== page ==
Fed's George: Small Banks Ensnared in Regulation

Features Reuters

Federal Reserve Bank of Kansas City President Esther George said Tuesday small banks around the nation are being hurt by rulemaking aimed at too-big-to-fail financial institutions.

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In her speech at a banking conference held at the St. Louis Fed, Ms. George made no mention of monetary policy or the economy. She devoted her remarks to the regulatory climate surrounding the banking system.

"Community banks have become entangled in a web of reforms intended to address the risks in the largest banks," Ms. George said in the text of a speech prepared for delivery before the event. "These reforms respond to a business model employed by a few large, globally active banks, but have created spillovers for community banks," she said.

Ms. George noted in her speech that in much of the country community banks provide a vital mission in making credit available to small business and farms. She also noted that the size and management structure of community banks also makes them less risky relative to their bigger brothers on Wall Street.

But as regulation has developed in the wake of the financial crisis, these small banks are getting squeezed, the official said.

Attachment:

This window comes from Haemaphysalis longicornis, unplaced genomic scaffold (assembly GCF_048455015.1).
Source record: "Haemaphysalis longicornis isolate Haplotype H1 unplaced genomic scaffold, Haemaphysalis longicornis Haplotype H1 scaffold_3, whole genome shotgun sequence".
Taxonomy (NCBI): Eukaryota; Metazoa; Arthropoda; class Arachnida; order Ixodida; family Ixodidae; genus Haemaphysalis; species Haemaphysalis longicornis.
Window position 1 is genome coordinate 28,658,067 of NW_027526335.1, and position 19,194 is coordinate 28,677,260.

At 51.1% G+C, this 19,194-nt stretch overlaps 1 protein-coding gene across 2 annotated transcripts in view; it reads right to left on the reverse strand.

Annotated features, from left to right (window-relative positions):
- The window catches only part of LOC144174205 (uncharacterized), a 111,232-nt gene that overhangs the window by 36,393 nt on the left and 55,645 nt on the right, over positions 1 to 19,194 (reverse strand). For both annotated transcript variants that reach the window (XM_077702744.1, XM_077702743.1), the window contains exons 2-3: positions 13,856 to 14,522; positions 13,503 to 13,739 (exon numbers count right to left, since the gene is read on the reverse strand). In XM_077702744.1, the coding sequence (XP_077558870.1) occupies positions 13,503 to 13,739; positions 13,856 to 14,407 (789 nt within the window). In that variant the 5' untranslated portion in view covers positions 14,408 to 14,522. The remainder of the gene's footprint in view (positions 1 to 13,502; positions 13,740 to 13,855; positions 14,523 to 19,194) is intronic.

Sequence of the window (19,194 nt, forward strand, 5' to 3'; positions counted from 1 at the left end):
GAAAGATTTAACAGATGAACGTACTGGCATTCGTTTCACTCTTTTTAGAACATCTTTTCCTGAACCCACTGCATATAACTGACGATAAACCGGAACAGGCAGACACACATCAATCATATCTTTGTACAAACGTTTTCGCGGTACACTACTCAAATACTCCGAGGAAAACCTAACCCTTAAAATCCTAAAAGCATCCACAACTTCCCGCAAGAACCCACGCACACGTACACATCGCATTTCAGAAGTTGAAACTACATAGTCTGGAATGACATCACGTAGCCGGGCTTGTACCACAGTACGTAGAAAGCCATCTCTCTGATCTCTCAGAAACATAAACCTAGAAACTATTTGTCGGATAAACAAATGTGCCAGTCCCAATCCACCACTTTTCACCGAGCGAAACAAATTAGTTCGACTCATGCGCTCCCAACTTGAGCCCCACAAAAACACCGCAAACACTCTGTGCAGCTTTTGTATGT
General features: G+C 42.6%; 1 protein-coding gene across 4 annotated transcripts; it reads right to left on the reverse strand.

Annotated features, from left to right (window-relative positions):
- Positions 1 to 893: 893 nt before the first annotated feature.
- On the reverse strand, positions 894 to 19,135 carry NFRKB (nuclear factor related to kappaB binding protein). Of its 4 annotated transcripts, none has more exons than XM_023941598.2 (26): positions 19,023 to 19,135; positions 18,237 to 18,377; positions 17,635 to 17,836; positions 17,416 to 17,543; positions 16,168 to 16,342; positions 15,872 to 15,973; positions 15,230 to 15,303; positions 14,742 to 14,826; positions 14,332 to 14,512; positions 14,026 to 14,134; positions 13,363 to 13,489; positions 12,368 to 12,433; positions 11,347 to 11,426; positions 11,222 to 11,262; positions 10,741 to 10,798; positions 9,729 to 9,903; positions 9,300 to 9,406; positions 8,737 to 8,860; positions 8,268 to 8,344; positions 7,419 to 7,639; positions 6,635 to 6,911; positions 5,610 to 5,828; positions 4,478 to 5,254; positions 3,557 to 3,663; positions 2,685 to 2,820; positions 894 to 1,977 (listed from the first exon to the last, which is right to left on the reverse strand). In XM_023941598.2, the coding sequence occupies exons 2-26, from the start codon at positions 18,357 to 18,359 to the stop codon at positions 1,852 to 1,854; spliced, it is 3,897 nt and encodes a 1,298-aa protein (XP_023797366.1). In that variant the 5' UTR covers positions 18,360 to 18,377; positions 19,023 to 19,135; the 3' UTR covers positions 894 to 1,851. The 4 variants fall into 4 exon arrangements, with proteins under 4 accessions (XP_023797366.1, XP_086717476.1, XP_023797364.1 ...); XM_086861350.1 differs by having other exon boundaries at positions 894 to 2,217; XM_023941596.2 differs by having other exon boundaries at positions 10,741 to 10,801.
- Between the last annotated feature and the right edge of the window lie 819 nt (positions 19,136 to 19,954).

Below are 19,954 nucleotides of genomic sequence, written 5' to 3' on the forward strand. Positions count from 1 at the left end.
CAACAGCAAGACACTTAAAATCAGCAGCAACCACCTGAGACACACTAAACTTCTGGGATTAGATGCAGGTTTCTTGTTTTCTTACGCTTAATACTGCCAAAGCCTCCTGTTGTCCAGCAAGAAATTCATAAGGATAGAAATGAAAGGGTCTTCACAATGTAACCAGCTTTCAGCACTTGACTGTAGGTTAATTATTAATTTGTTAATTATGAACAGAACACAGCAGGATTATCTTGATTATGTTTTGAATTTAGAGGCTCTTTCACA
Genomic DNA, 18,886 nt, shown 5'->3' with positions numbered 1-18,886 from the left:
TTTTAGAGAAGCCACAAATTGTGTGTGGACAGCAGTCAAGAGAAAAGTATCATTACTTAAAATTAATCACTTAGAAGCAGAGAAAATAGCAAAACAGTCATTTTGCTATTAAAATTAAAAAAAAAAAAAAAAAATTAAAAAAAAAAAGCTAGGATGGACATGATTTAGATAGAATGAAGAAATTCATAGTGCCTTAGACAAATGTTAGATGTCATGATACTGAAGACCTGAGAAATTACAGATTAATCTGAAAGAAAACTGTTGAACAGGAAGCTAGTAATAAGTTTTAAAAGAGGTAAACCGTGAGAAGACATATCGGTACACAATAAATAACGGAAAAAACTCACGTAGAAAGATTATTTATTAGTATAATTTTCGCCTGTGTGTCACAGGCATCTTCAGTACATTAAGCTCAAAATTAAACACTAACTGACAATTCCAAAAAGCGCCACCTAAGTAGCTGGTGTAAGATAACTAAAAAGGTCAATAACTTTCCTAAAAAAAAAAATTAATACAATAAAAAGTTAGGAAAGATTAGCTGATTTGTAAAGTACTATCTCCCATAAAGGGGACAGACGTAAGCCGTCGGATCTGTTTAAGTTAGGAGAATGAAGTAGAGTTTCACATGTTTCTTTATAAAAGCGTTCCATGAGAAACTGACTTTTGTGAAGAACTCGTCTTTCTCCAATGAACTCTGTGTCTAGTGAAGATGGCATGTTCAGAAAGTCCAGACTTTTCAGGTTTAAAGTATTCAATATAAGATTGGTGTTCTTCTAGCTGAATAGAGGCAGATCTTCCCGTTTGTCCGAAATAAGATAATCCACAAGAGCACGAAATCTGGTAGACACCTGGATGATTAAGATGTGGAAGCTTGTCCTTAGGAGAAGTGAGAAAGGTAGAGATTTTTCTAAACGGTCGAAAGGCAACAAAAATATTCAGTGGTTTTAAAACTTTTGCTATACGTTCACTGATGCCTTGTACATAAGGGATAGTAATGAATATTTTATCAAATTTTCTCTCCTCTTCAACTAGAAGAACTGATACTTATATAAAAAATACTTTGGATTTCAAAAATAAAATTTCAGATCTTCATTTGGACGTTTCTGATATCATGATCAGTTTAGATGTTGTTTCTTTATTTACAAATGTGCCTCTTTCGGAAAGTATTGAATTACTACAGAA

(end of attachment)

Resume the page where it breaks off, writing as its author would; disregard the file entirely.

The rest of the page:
"As the national economy strengthens, community banks are prepared to resume their important role in their communities and the broader economy," Ms. George said. "However, they argue that the regulatory environment has thrown sand in the gears of efficiently and competitively meeting the credit needs of their communities."

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Current regulations "impinged on thousands of community and regional banks," which suggests a different approach to smaller banks would be a good idea, Ms. George said.

"If our regulatory apparatus is going to effectively meet its aims, policy makers must understand how these commercial banking business models operate and why a locally owned community bank is not the same as a branch of a systemically important financial institution in meeting the credit needs of the local community," Ms. George said.